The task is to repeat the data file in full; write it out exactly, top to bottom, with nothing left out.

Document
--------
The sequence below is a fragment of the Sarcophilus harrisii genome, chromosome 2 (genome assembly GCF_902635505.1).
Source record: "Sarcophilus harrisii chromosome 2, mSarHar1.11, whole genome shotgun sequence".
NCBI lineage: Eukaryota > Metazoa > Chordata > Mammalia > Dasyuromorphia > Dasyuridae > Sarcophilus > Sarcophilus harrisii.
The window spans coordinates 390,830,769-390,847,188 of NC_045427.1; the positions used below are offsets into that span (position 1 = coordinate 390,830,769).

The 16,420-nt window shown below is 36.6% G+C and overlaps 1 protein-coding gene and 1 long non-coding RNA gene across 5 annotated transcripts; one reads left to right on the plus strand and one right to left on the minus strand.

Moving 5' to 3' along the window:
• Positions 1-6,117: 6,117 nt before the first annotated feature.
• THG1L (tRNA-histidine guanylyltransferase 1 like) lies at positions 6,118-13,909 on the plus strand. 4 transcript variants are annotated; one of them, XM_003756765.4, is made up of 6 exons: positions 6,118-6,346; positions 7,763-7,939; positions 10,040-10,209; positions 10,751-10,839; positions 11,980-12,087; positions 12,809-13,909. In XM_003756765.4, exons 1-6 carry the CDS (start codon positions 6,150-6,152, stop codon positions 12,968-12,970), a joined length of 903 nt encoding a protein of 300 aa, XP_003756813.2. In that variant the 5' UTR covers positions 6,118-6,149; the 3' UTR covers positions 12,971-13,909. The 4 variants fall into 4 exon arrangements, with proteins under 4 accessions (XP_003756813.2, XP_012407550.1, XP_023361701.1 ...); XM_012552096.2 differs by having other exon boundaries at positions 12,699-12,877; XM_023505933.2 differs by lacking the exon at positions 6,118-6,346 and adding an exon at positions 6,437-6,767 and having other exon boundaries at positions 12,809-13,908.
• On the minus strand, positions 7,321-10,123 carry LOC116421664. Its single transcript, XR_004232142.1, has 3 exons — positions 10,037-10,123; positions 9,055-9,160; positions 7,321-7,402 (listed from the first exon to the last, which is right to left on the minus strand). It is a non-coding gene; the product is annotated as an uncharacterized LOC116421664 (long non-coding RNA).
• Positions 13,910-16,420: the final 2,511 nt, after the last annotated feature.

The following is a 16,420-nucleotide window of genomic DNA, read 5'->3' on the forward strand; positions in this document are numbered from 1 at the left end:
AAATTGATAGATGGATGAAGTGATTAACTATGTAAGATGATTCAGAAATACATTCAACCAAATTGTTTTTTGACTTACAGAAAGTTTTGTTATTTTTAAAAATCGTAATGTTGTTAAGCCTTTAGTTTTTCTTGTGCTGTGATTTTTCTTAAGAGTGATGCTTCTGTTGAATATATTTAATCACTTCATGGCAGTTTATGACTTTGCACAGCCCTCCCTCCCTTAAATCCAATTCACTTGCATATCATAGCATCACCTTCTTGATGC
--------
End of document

The sequence below is a fragment of the Sarcophilus harrisii genome, chromosome 2 (genome assembly GCF_902635505.1).
Source record: "Sarcophilus harrisii chromosome 2, mSarHar1.11, whole genome shotgun sequence".
NCBI lineage: Eukaryota > Metazoa > Chordata > Mammalia > Dasyuromorphia > Dasyuridae > Sarcophilus > Sarcophilus harrisii.
The window spans coordinates 390,830,769-390,847,188 of NC_045427.1; the positions used below are offsets into that span (position 1 = coordinate 390,830,769).

The 16,420-nt window shown below is 36.6% G+C and overlaps 1 protein-coding gene and 1 long non-coding RNA gene across 5 annotated transcripts; one reads left to right on the plus strand and one right to left on the minus strand.

Moving 5' to 3' along the window:
• Positions 1-6,117: 6,117 nt before the first annotated feature.
• THG1L (tRNA-histidine guanylyltransferase 1 like) lies at positions 6,118-13,909 on the plus strand. 4 transcript variants are annotated; one of them, XM_003756765.4, is made up of 6 exons: positions 6,118-6,346; positions 7,763-7,939; positions 10,040-10,209; positions 10,751-10,839; positions 11,980-12,087; positions 12,809-13,909. In XM_003756765.4, exons 1-6 carry the CDS (start codon positions 6,150-6,152, stop codon positions 12,968-12,970), a joined length of 903 nt encoding a protein of 300 aa, XP_003756813.2. In that variant the 5' UTR covers positions 6,118-6,149; the 3' UTR covers positions 12,971-13,909. The 4 variants fall into 4 exon arrangements, with proteins under 4 accessions (XP_003756813.2, XP_012407550.1, XP_023361701.1 ...); XM_012552096.2 differs by having other exon boundaries at positions 12,699-12,877; XM_023505933.2 differs by lacking the exon at positions 6,118-6,346 and adding an exon at positions 6,437-6,767 and having other exon boundaries at positions 12,809-13,908.
• On the minus strand, positions 7,321-10,123 carry LOC116421664. Its single transcript, XR_004232142.1, has 3 exons — positions 10,037-10,123; positions 9,055-9,160; positions 7,321-7,402 (listed from the first exon to the last, which is right to left on the minus strand). It is a non-coding gene; the product is annotated as an uncharacterized LOC116421664 (long non-coding RNA).
• Positions 13,910-16,420: the final 2,511 nt, after the last annotated feature.

The following is a 16,420-nucleotide window of genomic DNA, read 5'->3' on the forward strand; positions in this document are numbered from 1 at the left end:
AAATTGATAGATGGATGAAGTGATTAACTATGTAAGATGATTCAGAAATACATTCAACCAAATTGTTTTTTGACTTACAGAAAGTTTTGTTATTTTTAAAAATCGTAATGTTGTTAAGCCTTTAGTTTTTCTTGTGCTGTGATTTTTCTTAAGAGTGATGCTTCTGTTGAATATATTTAATCACTTCATGGCAGTTTATGACTTTGCACAGCCCTCCCTCCCTTAAATCCAATTCACTTGCATATCATAGCATCACCTTCTTGATGC